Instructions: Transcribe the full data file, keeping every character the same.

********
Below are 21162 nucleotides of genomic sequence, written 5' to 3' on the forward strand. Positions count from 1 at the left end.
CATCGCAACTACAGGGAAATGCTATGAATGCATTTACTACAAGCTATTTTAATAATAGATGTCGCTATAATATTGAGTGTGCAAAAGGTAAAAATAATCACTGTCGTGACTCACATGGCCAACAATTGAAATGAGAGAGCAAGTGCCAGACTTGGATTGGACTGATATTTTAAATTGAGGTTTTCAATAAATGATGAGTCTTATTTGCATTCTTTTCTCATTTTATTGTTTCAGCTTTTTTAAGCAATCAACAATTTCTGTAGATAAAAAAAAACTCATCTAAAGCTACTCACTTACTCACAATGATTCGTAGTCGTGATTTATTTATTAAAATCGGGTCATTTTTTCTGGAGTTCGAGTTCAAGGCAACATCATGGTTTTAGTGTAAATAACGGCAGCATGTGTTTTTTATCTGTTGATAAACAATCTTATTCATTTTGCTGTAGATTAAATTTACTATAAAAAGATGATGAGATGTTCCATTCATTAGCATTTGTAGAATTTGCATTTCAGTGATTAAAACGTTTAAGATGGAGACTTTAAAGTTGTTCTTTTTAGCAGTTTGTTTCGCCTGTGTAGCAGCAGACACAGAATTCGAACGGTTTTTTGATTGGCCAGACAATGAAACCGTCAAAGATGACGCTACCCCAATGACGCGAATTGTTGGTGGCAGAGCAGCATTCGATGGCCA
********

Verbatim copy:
Below are 21162 nucleotides of genomic sequence, written 5' to 3' on the forward strand. Positions count from 1 at the left end.
CATCGCAACTACAGGGAAATGCTATGAATGCATTTACTACAAGCTATTTTAATAATAGATGTCGCTATAATATTGAGTGTGCAAAAGGTAAAAATAATCACTGTCGTGACTCACATGGCCAACAATTGAAATGAGAGAGCAAGTGCCAGACTTGGATTGGACTGATATTTTAAATTGAGGTTTTCAATAAATGATGAGTCTTATTTGCATTCTTTTCTCATTTTATTGTTTCAGCTTTTTTAAGCAATCAACAATTTCTGTAGATAAAAAAAAACTCATCTAAAGCTACTCACTTACTCACAATGATTCGTAGTCGTGATTTATTTATTAAAATCGGGTCATTTTTTCTGGAGTTCGAGTTCAAGGCAACATCATGGTTTTAGTGTAAATAACGGCAGCATGTGTTTTTTATCTGTTGATAAACAATCTTATTCATTTTGCTGTAGATTAAATTTACTATAAAAAGATGATGAGATGTTCCATTCATTAGCATTTGTAGAATTTGCATTTCAGTGATTAAAACGTTTAAGATGGAGACTTTAAAGTTGTTCTTTTTAGCAGTTTGTTTCGCCTGTGTAGCAGCAGACACAGAATTCGAACGGTTTTTTGATTGGCCAGACAATGAAACCGTCAAAGATGACGCTACCCCAATGACGCGAATTGTTGGTGGCAGAGCAGCATTCGATGGCCA